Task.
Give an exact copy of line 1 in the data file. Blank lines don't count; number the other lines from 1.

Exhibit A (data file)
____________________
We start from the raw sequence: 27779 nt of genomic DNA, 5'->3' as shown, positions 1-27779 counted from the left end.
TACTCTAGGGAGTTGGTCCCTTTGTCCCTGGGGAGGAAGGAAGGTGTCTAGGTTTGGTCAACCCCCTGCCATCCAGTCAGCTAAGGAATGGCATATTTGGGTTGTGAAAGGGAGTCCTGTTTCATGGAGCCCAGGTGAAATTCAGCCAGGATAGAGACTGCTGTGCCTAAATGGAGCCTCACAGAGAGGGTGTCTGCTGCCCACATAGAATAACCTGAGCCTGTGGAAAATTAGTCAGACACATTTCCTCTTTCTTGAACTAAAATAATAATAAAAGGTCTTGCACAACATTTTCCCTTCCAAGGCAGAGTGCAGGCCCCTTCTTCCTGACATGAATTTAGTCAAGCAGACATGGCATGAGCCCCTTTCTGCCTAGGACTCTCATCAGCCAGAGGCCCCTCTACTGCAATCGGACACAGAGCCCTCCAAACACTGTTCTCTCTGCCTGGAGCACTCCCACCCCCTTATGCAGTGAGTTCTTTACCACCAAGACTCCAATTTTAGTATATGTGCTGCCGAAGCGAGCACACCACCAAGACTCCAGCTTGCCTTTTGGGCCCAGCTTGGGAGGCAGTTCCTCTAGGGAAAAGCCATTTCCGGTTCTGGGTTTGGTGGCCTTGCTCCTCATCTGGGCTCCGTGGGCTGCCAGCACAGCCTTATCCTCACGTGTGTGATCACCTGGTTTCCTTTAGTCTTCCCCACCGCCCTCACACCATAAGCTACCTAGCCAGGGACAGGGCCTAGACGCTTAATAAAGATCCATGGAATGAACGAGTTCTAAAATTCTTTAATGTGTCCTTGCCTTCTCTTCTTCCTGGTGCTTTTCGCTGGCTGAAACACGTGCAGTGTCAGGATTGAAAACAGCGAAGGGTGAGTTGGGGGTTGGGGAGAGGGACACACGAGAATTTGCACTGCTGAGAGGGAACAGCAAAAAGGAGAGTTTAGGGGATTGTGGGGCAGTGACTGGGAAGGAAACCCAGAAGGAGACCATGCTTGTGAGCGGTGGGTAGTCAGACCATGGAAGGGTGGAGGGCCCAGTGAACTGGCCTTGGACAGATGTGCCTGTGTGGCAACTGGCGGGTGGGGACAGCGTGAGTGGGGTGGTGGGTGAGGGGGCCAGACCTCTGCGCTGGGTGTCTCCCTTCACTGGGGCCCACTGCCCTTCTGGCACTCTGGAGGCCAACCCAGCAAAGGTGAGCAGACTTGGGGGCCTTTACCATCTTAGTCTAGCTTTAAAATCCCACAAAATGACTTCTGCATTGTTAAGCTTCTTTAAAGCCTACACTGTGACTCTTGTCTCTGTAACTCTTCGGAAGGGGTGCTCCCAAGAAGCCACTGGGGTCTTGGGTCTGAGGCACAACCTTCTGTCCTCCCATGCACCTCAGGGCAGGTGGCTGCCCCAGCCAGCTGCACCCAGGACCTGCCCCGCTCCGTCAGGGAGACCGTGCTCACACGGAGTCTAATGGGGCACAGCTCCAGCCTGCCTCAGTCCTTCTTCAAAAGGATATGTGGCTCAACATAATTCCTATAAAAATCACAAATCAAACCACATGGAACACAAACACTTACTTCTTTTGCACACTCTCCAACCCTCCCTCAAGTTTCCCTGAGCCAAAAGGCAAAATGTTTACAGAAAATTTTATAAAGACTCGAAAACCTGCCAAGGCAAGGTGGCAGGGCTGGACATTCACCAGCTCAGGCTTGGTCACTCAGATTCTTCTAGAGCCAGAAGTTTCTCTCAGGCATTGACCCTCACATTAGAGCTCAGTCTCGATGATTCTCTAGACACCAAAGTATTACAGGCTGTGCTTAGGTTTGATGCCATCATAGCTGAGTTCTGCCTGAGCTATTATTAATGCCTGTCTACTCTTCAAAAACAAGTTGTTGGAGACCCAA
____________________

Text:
We start from the raw sequence: 27779 nt of genomic DNA, 5'->3' as shown, positions 1-27779 counted from the left end.